This blog posting was contributed by Jim Lodge, UJC VP for Israel/Overseas.
|Morrie Siegel, Co-Chair, Education Subcommittee of the Yerucham|
The end of the first day of the Negev Conference -- and my mind goes back to its beginning. Some fifty or sixty people -- a turnout far beyond not merely expectations but even imagination -- gathered in the Board Room of the Greater Miami Jewish Federation. Many didn't know each other, or if they did, only on the phone.
And what commotion! Stanley Stone (Central New Jersey) found Richard Bernstein (Miami) and embraced. Herzel Melmed (Colorado) wanted to find New York (Steve Shapiro) to discuss Lod. Someone started shouting "Mitzna's just arrived!" (He's the former mayor of Haifa, and onetime Prime Ministerial candidate for Labor, driven by ideological commitment to become mayor of Yerucham.) And then Marilyn Blumer (Montreal) stood up and said, "I'm Marilyn Blumer. I'm chair of the Negev Work Group, and I welcome you to this Conference."
We had begun.
Some of us hailed from federations (eleven were represented), three were mayors of Negev communities, and a number were here on behalf of our partners and other NGOs working in the Negev. But whatever our differences, we certainly could not stop talking.
We talked about models of economic development (loan guarantee programs, tourism, the supply and demand for labor, solar energy, mentorship). We talked about education and living bridge (Hebrew immersion studies, exchanges, English language proficiency). Tomorrow we will talk about attracting young people to the region and the specific needs of the Bedouin (some 25% of the population). We talked about how these issues all interrelate, that no single strategy can work by itself.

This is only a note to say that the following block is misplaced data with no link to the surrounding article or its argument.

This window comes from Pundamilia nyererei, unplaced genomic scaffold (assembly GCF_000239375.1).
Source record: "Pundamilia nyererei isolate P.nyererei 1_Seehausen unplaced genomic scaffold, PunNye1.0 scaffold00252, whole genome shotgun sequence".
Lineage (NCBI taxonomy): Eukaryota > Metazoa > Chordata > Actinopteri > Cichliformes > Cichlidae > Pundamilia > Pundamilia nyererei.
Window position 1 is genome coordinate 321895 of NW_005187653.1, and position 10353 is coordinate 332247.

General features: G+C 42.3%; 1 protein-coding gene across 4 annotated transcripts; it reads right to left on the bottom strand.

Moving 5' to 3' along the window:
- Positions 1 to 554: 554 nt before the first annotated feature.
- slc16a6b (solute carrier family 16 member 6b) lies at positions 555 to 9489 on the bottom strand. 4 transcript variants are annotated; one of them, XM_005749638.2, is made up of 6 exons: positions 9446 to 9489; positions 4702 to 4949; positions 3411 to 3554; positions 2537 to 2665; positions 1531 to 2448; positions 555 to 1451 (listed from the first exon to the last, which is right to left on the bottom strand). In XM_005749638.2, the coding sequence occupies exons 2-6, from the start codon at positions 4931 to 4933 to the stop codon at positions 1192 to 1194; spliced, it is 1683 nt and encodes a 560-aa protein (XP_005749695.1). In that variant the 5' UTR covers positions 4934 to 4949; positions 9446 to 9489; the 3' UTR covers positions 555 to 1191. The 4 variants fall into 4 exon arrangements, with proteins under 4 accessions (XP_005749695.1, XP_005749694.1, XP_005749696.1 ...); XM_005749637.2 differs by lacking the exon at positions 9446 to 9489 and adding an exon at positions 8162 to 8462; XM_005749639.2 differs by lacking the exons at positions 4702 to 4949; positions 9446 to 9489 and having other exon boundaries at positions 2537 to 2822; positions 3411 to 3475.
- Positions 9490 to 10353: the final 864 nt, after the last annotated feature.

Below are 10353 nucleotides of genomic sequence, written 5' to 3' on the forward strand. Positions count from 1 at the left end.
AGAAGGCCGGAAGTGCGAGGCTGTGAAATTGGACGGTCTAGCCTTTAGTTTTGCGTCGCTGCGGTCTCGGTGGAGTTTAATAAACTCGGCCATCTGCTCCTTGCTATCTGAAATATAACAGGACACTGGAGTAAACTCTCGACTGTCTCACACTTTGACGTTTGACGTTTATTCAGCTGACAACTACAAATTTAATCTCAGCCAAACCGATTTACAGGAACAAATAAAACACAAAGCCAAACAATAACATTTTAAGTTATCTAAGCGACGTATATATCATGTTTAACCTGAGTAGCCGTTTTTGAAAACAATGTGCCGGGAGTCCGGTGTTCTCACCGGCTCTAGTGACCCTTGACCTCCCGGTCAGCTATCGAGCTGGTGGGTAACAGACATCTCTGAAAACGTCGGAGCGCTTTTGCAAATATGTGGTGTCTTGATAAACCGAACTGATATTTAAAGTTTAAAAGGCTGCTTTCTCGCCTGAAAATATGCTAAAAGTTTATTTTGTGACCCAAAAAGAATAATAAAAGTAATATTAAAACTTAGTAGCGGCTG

And we talked about the region itself (IDF bases, Route 6, railroads, natural gas, olives). That was Shmulik Rifman's remarks. He's the mayor of the Ramat HaNegev Regional Council and Chair of the Negev Development Authority. I give him credit for summarizing most movingly what we all felt about this land: "I've been all over the world, and I've never seen such a beautiful Negev as my Negev."
Between meetings, when we were supposed to call home or go to the bathroom, the conversations continued -- federations comparing experiences or meeting NGOs.
Here's the background: For years, federations have been engaged in P2K and other kinds of bilateral relationships with communities in the Negev. As Max Kleinman (MetroWest) put it, we've been like castles in moats. Nothing wrong with building wonderful castles -- but it's not enough. The issues of the Negev require regional thinking.
In fact, Zivka Greengold (mayor of Ofakim) stated that we are at a moment in Zionist history where it is incumbent on us -- all of us, not just the Israeli Government -- to settle the periphery. In a similar vein, Lisa Lisser (MetroWest) reminded us of the maps in some chumashim showing our deep roots in this Negev of ours.
The discussion was feisty enough that two of the presenters announced that the test of a good conference is that the earlier sessions make their own remarks obsolete. (They were too modest, but we took the compliment.)
More important was the outcome. We all agree there should be a regional approach. A regional approach is too large for any single strategy and it's too big for any single federation. So we ended with the importance of forming a coalition. The form of the coalition, its priorities, its structure, its aegis are all to be determined. What seems clear is that we don't want to stop.
And so we're going to keep at it. All that connecting at the beginning of the session is just a harbinger of more to come -- not just tomorrow, but at what Max Kleinman hoped would be the Second Annual Negev Conference. We have a lot to say -- and a lot to do.